Eyes Wide Open
by Scott Duhamel
Vitriolic, vehement, and undeniably exhilarating, The Hurt Locker may turn out to be the least talked about but most well-fashioned and provocatively sculpted major studio release of the summer season. It’s bracingly directed—a popular movie driven by a truly cohesive directorial vision—and it delivers its framework of action with a particularly fine-tuned frisson, rock and rolling with balls and intelligence, shooting out the lights with an unsettling but mesmerizing friction. It also, after some cult success and a relatively steady career, finally announces filmmaker Kathryn Bigelow as directorial force to be reckoned with.
Ostensibly another in a long line of recent Iraq war movies, The Hurt Locker focuses on a unique three-man U.S. Army bomb squad, the not-so-lucky guys whose day job it is to defuse and dispose of IEDs, which typically account for 50 percent of the causalities in Iraq. The make-up of the team is just this side of predictable, with the nervous youth and designated sniper Eldridge (Brian Geraghty), the tough and wary intelligence officer Sanborn (Anthony Mackie), and their newly arrived bull goose loony Staff Sergeant James (Jeremy Renner), whose say he has (so far) disarmed 878 of the suckers. The former two are in the final 38 days of their rotation and outside of desiring no more sand in their teeth alongside days and nights of playing duck and cover, they clearly want no part of the latter, the newest team member who seems part soldier/part ninja and keeps re-upping his hitch.
What distinguishes The Hurt Locker from checking in as a moral-parading exploration of our current Middle Eastern engagement, or simply another pop and crackle action ride covered up in a war movie uniform, is Bigelow’s acutely unique overview and her more-than-scrupulous technique. The movie really isn’t about Iraq, nor is it an excuse to trot out a newfangled formula for contempo action; it delves into the grace (and devastation) of heroism in war, and it rolls out like a kinetic art piece replete with spatial distancing and a visceral flair. Essentially divided in a half dozen missions, each choreographed with sinuous hand-held camerawork and accented with off-balance tilts, full speed zooms, and nervous editing that doesn’t echo the MTV-styled cutting that usually substitutes for filmmaking acumen within Hollywood product, Bigelow’s movie arches into a rigorous self-propellant, with style flash pointing into substance. Stripped bare, the movie contains no story arc, no character development, and no big or resounding (aka meaningful) finale. It’s a potent dip into the adrenaline of recklessness and disorientation of cinematic action, and not in the usual manner which is usually merely meant to artificially simulate so-called real life action.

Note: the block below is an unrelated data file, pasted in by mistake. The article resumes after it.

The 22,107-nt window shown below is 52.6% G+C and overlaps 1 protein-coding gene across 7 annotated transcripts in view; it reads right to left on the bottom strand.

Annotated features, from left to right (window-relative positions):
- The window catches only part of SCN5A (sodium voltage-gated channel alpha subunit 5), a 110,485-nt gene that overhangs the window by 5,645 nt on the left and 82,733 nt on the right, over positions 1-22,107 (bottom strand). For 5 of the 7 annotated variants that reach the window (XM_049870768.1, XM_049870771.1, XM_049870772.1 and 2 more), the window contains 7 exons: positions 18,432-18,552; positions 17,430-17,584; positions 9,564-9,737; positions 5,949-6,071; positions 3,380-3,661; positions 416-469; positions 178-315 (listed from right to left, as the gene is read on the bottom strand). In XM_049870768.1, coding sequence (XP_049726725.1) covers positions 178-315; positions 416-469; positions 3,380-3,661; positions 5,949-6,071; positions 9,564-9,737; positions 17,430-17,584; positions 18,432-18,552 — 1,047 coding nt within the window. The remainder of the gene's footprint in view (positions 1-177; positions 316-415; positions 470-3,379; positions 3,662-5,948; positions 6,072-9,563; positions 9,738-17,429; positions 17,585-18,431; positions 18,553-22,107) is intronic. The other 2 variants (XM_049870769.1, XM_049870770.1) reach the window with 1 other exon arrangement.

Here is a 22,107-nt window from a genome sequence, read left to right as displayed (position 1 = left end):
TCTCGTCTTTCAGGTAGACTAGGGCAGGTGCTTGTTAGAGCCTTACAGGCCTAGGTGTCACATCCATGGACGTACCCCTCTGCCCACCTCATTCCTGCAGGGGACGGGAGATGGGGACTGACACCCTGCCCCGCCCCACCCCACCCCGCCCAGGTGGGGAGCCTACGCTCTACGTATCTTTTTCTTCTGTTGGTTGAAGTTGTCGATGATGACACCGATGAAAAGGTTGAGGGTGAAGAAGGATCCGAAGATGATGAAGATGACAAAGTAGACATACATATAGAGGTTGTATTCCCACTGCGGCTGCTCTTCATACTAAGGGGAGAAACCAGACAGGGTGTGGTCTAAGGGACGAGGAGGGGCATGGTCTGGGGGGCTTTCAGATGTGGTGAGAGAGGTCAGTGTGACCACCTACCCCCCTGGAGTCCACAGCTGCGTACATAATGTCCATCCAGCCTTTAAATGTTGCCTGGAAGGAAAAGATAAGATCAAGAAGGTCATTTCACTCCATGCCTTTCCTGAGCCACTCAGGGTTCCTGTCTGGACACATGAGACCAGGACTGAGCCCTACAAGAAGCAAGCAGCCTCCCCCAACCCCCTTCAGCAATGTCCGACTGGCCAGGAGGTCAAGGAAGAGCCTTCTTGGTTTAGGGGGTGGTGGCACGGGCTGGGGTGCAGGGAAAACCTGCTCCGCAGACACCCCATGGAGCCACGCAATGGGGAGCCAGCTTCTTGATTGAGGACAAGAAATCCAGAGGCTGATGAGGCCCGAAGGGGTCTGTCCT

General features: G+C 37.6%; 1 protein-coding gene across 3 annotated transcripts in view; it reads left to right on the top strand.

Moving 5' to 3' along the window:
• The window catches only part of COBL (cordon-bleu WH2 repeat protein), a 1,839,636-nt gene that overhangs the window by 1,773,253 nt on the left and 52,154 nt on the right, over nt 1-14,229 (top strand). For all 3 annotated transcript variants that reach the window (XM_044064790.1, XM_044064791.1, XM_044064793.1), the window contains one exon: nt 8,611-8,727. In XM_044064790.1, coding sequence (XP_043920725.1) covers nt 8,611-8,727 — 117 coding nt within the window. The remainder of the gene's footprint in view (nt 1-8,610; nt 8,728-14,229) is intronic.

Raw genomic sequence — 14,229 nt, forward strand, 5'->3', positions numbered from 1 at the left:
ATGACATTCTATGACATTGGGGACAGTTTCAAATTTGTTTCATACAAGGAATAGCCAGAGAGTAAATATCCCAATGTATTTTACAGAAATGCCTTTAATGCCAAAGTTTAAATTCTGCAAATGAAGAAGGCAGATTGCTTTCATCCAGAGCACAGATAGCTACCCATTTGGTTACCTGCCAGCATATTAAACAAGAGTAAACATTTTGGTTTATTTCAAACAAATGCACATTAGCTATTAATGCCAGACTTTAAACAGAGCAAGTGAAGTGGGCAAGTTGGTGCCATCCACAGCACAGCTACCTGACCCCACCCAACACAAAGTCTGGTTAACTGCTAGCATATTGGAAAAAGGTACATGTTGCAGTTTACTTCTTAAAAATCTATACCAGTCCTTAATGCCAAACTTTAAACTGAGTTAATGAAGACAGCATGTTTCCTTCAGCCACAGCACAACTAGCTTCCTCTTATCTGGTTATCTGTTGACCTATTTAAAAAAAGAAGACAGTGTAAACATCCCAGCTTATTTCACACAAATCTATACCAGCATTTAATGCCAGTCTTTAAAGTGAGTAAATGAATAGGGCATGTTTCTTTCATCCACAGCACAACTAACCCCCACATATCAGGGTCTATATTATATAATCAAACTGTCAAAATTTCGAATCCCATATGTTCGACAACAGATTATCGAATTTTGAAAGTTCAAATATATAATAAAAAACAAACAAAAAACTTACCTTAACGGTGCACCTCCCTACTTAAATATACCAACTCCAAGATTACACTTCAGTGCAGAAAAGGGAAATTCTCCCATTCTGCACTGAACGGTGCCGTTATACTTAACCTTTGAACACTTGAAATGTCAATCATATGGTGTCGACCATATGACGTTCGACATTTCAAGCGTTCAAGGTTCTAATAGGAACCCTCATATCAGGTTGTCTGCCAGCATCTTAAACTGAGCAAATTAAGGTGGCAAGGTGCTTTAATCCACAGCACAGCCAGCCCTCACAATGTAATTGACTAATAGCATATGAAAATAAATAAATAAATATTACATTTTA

Bigelow, an ex-artist, has long carved out two distinct filmic reps: As a woman director who inexplicably makes macho movies, and as a filmmaker who delivers atypical action movies, i.e. ones that somehow manage to contain both smarts and catchy visual pay-offs, films in the style of populist masters like Samuel Fuller (Pickup on South Street, The Big Red One) or Robert Aldrich (The Flight of the Phoenix, Kiss Me Deadly), movies that don’t trip up in their own stylization but deliver with the accretion of detail and the dynamism of style and movement, wholly chalking up their respective action markings by crafting time and space in an effective cinematic manner. Near Dark (1987) was a punk rock vampire trip, high on adrenaline and cough syrup funny. Blue Steel (1989) was an over-the-top Dirty Harry riff, with Jamie Lee Curtis, her legs, and her gun virtually imploding through the pulpy screen. Point Blank (1991) is a Zen-nihilist-heist-undercover-surfer offering, the kind of movie which it’s ever growing aficionados watch again and again as it flickers across the cable menu. Even the slightly off kilter Strange Days (1995) and K-19: The Widowmaker (2002), and the seemingly out-of-character The Weight of Water (2000) easily boast a number of merits, signifying the actual presence of a legit authorial voice.
The Hurt Locker wallows in intensity, while never inching an iota towards the standard videogame cinema. Its three principles (especially the bay-faced Renner) turn in blunt and vividly etched turns, echoed by the passing-through up-the-macho-ante appearances of David Morse, Ralph Fiennes and Guy Pearce. A war movie that avoids politics, the film also functions as a highly-drawn examination of a rather throwback notion, that of a job (and that truly mans any job) well done. Combustible, unpredictable, and dazzling, over brimming with a jangly immediacy, it deserves to be sought out by those filmgoers who can actually take their popcorn served straight up, no chaser.